Even though he had served his time and the court system states he is no longer a threat to us and anyone around him, we could not bring him back because of this exact situation. All people have to say is sex offender and that is it. There is no explanation. there is no clearing of charges or convictions. We ended it so we did not have to go through a PR nightmare to clean it up. It was easier to end the business relationship.

    On a personal note. This article is purely click bait. This is nothing new. The case is nearly a decade old and has been publicly record for awhile. Even the headline with “reminder” is just rehashing an already told story to just tell it again.

    Again, none of the above makes excuses or expunges his record. What he did or sentenced for doing is a disgusting criminal act. But your last 2 paragraphs about proximity and safety have been determined to not be a factor by the courts and the system that charged him in the case. All it takes is one phone call to get more to a story than just pulling some documents off the Internet and interjecting some opinion.

    Reply
    • April 11, 2017 at 7:14 am
      Permalink

      I’m sorry, but the fact is polygraphs are meaningless. He wouldn’t be anywhere near the first offender to be in such deep denial that passing it would be simple. The don’t judge reality, just whether or not the subject BELIEVES something (and they don’t even do that reliably).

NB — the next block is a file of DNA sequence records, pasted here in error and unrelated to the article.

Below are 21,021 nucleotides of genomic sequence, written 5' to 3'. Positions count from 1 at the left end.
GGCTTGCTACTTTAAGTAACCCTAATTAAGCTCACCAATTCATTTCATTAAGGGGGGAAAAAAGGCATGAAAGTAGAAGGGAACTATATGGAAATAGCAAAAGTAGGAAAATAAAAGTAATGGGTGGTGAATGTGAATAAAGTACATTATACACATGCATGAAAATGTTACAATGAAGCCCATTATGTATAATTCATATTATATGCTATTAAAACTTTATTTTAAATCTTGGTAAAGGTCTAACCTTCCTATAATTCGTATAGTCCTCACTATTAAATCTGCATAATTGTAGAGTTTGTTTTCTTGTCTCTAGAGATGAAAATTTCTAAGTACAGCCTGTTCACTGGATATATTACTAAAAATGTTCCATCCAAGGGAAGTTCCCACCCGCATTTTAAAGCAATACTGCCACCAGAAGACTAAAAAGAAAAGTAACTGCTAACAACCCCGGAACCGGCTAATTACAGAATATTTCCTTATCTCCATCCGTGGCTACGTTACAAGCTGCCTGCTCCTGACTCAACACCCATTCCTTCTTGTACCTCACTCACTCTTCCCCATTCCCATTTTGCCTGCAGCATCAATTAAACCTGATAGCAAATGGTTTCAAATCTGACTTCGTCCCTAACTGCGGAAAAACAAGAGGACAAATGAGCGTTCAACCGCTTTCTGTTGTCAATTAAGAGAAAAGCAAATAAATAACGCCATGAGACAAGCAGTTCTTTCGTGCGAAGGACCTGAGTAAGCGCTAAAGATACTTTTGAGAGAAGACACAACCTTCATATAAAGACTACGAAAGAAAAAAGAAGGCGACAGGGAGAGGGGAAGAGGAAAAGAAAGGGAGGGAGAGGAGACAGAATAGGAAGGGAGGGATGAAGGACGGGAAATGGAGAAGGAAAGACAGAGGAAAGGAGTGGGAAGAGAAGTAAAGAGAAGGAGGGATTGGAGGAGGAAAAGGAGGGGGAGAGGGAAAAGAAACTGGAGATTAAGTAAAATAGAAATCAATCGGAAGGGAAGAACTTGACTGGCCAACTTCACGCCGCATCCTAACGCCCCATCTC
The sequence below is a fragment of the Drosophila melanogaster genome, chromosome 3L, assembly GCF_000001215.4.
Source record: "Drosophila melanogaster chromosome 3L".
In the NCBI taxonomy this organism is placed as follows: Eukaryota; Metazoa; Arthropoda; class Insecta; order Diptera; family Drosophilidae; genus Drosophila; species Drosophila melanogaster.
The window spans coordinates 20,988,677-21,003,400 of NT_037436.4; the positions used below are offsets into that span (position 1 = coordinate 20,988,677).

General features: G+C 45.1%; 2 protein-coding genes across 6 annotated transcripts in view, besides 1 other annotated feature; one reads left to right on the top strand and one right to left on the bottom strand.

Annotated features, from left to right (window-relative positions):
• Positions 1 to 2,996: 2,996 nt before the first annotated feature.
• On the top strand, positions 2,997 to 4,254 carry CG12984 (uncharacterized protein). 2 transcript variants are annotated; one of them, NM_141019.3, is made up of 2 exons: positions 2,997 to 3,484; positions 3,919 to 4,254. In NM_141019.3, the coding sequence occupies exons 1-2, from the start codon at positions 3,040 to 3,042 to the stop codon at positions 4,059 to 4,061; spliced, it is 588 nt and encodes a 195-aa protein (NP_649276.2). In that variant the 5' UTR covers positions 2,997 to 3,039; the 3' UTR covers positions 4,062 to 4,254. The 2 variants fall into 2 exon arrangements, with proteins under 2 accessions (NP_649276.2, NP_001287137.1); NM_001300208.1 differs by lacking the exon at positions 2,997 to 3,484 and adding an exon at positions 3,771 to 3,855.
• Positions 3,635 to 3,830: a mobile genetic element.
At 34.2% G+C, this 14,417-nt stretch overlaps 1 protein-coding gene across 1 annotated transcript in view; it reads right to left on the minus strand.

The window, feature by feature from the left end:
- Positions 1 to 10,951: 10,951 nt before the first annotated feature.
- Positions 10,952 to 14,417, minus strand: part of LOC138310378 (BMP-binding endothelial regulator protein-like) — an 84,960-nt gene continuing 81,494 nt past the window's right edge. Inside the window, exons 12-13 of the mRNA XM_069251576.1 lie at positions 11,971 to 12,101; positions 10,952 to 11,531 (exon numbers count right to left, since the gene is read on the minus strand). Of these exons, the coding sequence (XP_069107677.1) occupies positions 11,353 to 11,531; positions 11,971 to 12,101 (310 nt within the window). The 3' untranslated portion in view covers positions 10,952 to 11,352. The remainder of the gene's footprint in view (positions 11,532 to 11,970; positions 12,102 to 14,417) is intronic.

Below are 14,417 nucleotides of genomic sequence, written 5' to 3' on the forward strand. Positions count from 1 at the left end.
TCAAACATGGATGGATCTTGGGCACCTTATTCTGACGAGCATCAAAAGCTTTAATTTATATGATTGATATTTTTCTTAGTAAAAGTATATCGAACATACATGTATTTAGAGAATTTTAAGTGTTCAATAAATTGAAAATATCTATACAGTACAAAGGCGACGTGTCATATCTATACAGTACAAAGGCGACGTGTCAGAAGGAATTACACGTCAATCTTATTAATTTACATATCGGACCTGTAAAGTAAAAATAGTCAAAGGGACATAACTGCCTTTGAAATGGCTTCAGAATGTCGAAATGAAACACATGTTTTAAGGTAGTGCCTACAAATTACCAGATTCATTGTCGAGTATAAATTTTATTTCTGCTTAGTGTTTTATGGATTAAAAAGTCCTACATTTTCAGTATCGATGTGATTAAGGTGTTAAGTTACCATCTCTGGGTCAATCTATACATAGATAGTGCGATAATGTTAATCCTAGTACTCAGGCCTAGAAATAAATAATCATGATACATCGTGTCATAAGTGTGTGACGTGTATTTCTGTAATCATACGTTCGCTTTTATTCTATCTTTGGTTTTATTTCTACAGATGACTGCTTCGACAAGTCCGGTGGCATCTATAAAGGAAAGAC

We have a system biased against victims, a man who assaulted a 12 year old girl who doesn’t think he did anything wrong, and him purposefully attending shows which often put him in proximity to kids not unlike his prior victim.

      Perhaps I’m wrong — and I hope that I am — but considering what happened at Aki Con 2013, I’d rather be safe than sorry.

      Reply
    • April 13, 2017 at 9:54 pm
      Permalink

      Thanks for taking the time to share your experience. I agree with you on pretty much all points.

      What Silverman did was disgusting. The point, for me, is that i feel that once a person has done their time they should be allowed a second chance. It’s better for society if a person is employed and productive, no?